Research reveals that a substantial proportion of North American adults report interest in and experience with mixed-sex threesomes (MSTs; sexual activity involving three people at the same time in which persons of more than one sex are present). Despite the prevalence of MST participation, little is known about the outcomes of MST experiences. Thus, the current study assessed MST outcomes using various metrics including the extent to which one’s most recent MST met expectations, the likelihood of participating in the MST again, and whether an orgasm was experienced. In addition, the extent to which one’s sex, the sex of those involved, and the inclusion of one’s romantic partner impacted outcomes was examined. Data from 276 heterosexual adults (217 men, 59 women) revealed that, overall, adults report fairly positive outcomes from their most recent MST and that males reported more positive outcomes than did females (particularly when engaging in a MST with two members of the other sex). In addition, MSTs involving one’s romantic partner resulted in more positive outcomes than did those with casual partners. These results confirm that MSTs can be a satisfying experience particularly for heterosexual males and those participating with a romantic partner. Implications for educators looking to destigmatize various forms of nonmonogamies and for practitioners who intend to assist adults interested in safely exploring multi-person sexual behavior are discussed.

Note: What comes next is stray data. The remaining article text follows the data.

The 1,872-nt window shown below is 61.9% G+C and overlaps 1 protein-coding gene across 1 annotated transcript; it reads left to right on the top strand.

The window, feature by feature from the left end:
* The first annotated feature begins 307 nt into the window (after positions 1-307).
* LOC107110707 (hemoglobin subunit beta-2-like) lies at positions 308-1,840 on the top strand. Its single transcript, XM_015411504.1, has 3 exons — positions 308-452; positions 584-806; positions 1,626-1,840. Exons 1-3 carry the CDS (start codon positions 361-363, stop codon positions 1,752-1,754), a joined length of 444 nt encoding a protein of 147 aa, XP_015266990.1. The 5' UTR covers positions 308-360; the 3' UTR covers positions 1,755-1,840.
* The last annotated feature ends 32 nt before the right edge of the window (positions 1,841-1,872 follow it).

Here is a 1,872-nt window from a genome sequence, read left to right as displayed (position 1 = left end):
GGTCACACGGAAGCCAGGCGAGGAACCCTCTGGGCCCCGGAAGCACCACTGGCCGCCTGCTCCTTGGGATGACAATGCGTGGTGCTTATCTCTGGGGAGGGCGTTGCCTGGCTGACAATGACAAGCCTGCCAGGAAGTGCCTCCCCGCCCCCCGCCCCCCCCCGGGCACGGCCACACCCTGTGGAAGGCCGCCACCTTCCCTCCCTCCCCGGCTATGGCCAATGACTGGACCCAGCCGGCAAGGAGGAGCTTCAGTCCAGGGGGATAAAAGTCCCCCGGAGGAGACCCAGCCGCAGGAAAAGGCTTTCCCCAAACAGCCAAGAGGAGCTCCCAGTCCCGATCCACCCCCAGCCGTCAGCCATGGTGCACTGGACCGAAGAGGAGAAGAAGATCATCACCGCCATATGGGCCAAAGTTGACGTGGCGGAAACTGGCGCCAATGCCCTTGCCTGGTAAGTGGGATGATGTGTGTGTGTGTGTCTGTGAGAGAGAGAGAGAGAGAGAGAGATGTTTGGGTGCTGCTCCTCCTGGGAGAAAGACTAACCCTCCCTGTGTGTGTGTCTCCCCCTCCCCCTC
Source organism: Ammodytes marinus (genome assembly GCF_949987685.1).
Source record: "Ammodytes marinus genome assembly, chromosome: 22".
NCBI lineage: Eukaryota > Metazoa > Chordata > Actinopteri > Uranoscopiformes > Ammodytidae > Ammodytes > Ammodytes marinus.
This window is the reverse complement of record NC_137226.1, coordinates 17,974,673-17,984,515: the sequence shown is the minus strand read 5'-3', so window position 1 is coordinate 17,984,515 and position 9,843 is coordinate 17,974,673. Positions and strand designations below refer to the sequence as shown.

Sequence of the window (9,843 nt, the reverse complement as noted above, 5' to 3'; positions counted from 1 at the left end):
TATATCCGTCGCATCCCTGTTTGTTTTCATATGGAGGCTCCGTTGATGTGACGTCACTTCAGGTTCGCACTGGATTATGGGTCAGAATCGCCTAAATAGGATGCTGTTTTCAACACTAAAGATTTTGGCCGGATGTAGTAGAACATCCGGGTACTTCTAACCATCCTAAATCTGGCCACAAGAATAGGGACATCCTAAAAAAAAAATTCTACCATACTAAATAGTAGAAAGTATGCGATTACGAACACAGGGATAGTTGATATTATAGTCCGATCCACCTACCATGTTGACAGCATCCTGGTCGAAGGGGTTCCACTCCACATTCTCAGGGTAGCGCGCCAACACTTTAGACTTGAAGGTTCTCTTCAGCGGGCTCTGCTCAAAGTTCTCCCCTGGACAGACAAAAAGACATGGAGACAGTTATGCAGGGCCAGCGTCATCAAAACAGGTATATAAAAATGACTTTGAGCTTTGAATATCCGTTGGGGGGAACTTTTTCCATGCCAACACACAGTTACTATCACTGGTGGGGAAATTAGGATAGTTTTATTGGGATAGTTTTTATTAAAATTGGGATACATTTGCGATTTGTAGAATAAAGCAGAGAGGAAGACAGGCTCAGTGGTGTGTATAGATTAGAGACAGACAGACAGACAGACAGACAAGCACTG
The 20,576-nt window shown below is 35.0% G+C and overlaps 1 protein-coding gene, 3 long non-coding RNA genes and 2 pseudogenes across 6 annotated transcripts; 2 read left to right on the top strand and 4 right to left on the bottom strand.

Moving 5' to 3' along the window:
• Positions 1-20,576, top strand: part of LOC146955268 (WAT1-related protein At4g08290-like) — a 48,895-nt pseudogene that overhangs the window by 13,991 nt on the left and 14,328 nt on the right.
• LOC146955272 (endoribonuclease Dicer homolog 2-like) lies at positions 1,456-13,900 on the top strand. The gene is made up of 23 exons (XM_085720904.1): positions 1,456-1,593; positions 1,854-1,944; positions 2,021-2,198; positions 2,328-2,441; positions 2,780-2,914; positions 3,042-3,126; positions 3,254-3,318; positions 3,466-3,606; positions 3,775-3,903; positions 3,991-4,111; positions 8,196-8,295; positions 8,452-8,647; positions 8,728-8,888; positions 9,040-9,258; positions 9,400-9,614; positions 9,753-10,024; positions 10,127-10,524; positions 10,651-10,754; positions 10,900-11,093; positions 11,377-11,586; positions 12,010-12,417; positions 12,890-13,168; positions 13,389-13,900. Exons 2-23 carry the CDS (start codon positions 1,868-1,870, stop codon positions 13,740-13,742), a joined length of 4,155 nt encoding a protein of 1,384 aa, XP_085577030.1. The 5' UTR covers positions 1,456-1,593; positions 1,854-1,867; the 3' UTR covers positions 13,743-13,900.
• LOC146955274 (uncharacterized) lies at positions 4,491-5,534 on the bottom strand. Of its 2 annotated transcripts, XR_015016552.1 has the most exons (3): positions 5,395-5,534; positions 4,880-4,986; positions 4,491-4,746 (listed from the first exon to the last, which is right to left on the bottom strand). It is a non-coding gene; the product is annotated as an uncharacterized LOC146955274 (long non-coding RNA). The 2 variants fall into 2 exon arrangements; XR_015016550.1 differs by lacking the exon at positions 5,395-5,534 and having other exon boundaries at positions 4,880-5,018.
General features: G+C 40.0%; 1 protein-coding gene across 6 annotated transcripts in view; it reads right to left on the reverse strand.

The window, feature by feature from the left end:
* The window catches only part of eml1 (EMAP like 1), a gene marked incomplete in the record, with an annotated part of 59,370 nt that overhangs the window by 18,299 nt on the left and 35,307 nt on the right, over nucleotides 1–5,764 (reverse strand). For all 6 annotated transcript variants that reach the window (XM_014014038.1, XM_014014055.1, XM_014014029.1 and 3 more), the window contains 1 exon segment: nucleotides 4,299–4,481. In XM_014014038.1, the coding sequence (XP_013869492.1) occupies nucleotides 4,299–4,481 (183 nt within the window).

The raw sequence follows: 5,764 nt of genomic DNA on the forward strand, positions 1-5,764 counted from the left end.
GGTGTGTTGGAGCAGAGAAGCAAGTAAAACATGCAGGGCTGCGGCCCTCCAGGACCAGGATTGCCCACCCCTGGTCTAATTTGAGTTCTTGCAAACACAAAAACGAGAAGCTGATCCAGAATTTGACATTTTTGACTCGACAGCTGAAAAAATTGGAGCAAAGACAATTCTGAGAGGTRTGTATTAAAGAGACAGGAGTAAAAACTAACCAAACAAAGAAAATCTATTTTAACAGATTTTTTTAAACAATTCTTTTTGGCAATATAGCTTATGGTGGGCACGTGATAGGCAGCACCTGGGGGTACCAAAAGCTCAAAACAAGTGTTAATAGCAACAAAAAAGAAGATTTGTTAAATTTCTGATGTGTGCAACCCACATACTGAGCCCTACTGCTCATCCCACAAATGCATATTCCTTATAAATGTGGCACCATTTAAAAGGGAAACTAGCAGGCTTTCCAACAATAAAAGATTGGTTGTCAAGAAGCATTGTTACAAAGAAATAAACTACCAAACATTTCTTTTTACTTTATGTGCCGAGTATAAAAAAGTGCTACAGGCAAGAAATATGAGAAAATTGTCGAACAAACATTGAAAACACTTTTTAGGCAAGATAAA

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Additional measures administered in the current study include the General Homonegativity Scale (Morrison et al., 1999), Internalized Homonegativity Inventory (IHNI; Mayfield, 2001), and the Revised Sociosexual Orientation Inventory (SOI-R; Penke, 2011). See our OSF page for all measures used (https://osf.io/47z52/?view_only=31944194573540d69af8abc038f795d8).
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Thompson, A.E., Osborn, M., Gooch, K. et al. An Empirical Investigation of Variations in Outcomes Associated with Heterosexual Adults’ Most Recent Mixed-Sex Threesome Experience. Arch Sex Behav 51, 3021–3031 (2022). https://doi.org/10.1007/s10508-022-02299-3